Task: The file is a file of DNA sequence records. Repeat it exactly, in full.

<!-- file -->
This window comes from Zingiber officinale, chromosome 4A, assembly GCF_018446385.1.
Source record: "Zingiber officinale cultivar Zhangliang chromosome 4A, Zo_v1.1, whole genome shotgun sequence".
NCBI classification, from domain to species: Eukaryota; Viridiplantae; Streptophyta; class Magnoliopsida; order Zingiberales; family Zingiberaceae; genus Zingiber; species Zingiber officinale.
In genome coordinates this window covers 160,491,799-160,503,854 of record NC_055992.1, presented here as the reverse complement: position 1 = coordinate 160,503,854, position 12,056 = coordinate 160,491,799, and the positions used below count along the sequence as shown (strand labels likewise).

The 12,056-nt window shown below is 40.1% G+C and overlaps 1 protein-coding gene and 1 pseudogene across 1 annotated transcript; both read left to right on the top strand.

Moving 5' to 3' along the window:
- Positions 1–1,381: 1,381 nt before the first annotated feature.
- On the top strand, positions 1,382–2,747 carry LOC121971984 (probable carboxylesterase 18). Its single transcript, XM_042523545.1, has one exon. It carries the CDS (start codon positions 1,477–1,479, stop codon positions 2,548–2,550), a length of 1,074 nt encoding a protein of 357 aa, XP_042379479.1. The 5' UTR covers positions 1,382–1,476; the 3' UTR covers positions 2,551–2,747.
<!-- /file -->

This window comes from Zingiber officinale, chromosome 4A, assembly GCF_018446385.1.
Source record: "Zingiber officinale cultivar Zhangliang chromosome 4A, Zo_v1.1, whole genome shotgun sequence".
NCBI classification, from domain to species: Eukaryota; Viridiplantae; Streptophyta; class Magnoliopsida; order Zingiberales; family Zingiberaceae; genus Zingiber; species Zingiber officinale.
In genome coordinates this window covers 160,491,799-160,503,854 of record NC_055992.1, presented here as the reverse complement: position 1 = coordinate 160,503,854, position 12,056 = coordinate 160,491,799, and the positions used below count along the sequence as shown (strand labels likewise).

The 12,056-nt window shown below is 40.1% G+C and overlaps 1 protein-coding gene and 1 pseudogene across 1 annotated transcript; both read left to right on the top strand.

Moving 5' to 3' along the window:
- Positions 1–1,381: 1,381 nt before the first annotated feature.
- On the top strand, positions 1,382–2,747 carry LOC121971984 (probable carboxylesterase 18). Its single transcript, XM_042523545.1, has one exon. It carries the CDS (start codon positions 1,477–1,479, stop codon positions 2,548–2,550), a length of 1,074 nt encoding a protein of 357 aa, XP_042379479.1. The 5' UTR covers positions 1,382–1,476; the 3' UTR covers positions 2,551–2,747.